Friday, June 15, 2012

Fwd: Statistical model-based testing to evaluate the recurrence of genomic aberrations

Fwd: please follow footer link
Statistical model-based testing to evaluate the recurrence of genomic aberrations:

Motivation: In cancer genomes, chromosomal regions harboring cancer genes are often subjected to genomic aberrations like copy number alteration and loss of heterozygosity. Given this, finding recurrent genomic aberrations is considered an apt approach for screening cancer genes. Although several permutation-based tests have been proposed for this purpose, none of them are designed to find recurrent aberrations from the genomic dataset without paired normal sample controls. Their application to unpaired genomic data may lead to false discoveries, because they retrieve pseudo-aberrations that exist in normal genomes as polymorphisms.

Results: We develop a new parametric method named parametric aberration recurrence test (PART) to test for the recurrence of genomic aberrations. The introduction of Poisson-binomial statistics allow us to compute small P-values more efficiently and precisely than the previously proposed permutation-based approach. Moreover, we extended PART to cover unpaired data (PART-up) so that there is a statistical basis for analyzing unpaired genomic data. PART-up uses information from unpaired normal sample controls to remove pseudo-aberrations in unpaired genomic data. Using PART-up, we successfully predict recurrent genomic aberrations in cancer cell line samples whose paired normal sample controls are unavailable. This article thus proposes a powerful statistical framework for the identification of driver aberrations, which would be applicable to ever-increasing amounts of cancer genomic data seen in the era of next generation sequencing.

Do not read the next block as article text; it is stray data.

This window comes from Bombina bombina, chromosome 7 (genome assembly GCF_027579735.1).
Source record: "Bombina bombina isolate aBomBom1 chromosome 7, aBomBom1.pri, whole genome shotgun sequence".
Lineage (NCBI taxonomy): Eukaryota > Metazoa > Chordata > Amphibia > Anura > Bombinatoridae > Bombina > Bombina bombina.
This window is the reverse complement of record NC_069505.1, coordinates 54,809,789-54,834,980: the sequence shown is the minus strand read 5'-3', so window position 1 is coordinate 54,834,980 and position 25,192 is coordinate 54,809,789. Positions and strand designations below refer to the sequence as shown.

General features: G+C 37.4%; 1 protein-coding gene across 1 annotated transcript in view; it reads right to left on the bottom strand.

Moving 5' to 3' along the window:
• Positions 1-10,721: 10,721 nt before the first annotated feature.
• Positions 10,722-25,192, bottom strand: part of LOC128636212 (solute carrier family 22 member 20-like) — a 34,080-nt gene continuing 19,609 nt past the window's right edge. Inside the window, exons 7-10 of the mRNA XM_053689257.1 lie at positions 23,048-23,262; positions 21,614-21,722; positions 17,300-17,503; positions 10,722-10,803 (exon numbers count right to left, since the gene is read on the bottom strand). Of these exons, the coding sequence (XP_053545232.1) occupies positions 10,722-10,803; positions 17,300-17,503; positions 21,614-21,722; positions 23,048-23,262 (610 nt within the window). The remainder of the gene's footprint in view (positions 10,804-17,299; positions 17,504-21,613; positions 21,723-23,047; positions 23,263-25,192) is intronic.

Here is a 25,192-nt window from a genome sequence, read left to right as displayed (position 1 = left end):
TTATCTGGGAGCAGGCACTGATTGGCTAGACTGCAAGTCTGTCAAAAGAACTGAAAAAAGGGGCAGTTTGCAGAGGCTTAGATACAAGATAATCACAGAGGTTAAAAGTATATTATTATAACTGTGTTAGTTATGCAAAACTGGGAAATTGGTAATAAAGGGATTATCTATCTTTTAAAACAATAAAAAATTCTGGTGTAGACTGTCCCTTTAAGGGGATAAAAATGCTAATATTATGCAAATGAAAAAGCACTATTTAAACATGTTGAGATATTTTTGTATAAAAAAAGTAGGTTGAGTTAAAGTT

Availability: Our implementations of PART and PART-up are available from http://www.hgc.jp/~niiyan/PART/manual.html.

Contact:aniida@ims.u-tokyo.ac.jp

Supplementary information:Supplementary data are available at Bioinformatics online.



(Original Post: Bioinformatics - current issue.)